Articles | Volume 4, issue 10
Atmos. Meas. Tech., 4, 2163–2178, 2011
https://doi.org/10.5194/amt-4-2163-2011

Special issue: Tropospheric profiling: integration of needs, technologies...

Atmos. Meas. Tech., 4, 2163–2178, 2011
https://doi.org/10.5194/amt-4-2163-2011

Research article 14 Oct 2011

Research article | 14 Oct 2011

Towards the improvement of cloud microphysical retrievals using simultaneous Doppler and polarimetric radar measurements

Y. Dufournet and H. W. J. Russchenberg Y. Dufournet and H. W. J. Russchenberg
  • Remote Sensing of the Environment, Delft University of Technology, Postbus 5, 2600AA Delft, The Netherlands

Abstract. Radar-based retrievals are often employed to characterize the microphysical properties of cloud hydrometeors, i.e. their phases, habits, densities as well as their respective size and orientation distributions. These techniques are based on a synergetic use of different cloud observation sensor(s) and microphysical model(s) where the information extracted from both sensors and models is combined and converted into microphysical cloud properties. However, the amount of available information is often limited, which forces current microphysical retrieval techniques to base their algorithms on several microphysical assumptions which affect the retrieval accuracy.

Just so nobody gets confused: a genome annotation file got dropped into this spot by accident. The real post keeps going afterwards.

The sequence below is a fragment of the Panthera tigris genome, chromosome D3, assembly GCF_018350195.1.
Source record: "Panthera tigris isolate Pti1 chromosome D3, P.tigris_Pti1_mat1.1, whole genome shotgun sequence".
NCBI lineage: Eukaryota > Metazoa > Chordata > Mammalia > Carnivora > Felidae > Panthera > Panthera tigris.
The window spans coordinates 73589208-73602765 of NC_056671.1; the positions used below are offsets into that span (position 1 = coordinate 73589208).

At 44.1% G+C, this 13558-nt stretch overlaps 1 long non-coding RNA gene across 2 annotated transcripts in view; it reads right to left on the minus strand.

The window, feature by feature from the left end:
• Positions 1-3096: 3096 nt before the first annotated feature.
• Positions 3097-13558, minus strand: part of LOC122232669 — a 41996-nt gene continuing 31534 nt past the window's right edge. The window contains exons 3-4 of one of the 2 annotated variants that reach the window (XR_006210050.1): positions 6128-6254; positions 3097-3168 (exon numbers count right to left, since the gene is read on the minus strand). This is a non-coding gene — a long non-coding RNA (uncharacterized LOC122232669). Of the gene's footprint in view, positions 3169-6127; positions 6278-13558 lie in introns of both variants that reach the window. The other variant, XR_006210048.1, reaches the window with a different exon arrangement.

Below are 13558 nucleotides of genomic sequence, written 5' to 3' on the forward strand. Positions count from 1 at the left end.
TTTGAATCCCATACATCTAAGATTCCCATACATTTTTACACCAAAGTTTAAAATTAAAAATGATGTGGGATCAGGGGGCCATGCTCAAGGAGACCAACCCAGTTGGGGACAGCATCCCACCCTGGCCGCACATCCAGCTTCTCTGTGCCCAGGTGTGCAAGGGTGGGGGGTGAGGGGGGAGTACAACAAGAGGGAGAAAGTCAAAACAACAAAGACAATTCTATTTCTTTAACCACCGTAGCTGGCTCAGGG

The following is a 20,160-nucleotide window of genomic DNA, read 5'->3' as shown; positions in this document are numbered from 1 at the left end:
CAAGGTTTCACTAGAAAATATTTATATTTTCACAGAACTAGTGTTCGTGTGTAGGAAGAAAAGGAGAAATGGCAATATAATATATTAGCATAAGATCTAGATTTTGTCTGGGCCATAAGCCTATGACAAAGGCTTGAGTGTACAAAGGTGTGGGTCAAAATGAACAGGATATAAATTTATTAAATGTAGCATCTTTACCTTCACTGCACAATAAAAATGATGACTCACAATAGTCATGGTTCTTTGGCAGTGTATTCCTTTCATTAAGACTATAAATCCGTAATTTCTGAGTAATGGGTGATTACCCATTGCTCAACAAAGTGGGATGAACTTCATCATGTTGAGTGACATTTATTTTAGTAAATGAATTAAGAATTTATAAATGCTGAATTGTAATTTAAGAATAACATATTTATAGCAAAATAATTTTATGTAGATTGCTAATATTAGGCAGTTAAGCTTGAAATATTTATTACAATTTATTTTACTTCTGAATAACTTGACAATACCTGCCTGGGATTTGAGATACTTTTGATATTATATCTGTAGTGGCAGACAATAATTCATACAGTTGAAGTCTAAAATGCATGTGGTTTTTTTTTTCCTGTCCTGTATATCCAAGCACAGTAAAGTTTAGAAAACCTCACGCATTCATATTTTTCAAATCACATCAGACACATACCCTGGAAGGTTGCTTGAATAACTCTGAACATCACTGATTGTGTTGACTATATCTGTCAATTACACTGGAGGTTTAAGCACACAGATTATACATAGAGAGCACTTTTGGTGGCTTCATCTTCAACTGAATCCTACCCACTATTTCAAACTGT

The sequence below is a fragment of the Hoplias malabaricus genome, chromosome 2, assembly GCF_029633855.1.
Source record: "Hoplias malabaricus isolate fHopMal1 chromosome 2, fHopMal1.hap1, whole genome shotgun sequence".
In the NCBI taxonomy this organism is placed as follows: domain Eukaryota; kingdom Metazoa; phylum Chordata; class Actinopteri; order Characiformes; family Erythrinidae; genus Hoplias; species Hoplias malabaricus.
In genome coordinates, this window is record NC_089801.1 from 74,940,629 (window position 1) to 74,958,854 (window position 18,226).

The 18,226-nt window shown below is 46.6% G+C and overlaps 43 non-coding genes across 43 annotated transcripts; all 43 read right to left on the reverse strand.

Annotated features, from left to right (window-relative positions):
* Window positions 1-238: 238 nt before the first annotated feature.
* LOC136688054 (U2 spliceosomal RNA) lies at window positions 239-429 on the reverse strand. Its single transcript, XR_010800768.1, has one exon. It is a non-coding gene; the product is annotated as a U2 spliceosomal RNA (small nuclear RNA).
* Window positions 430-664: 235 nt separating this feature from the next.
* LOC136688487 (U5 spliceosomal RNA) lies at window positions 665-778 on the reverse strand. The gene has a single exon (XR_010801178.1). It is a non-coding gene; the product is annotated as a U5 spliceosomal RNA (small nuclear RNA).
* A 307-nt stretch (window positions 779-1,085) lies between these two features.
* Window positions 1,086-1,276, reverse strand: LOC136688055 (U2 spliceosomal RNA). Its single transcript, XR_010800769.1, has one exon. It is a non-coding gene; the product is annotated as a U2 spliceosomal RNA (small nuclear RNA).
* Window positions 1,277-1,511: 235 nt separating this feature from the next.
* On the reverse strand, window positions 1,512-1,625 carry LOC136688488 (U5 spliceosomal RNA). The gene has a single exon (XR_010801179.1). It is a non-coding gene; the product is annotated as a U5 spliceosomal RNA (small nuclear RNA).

By simultaneously combining Doppler and polarimetric measurements obtained from fully Doppler polarimetric radars, it is possible to create spectral polarimetric parameters. Although these parameters are easily contaminated with unwanted echoes, this work shows that, from a correct radar signal processing based on filtering and averaging techniques, spectral polarimetric parameters can be correlated to microphysical cloud properties. In particular, preliminary results suggest that particle orientations and habits can be determined from the sole use of such spectral polarimetric parameters. Therefore, such additional spectral polarimetric information offers an opportunity to improve current microphysical retrievals by reducing the number of microphysical assumptions in them.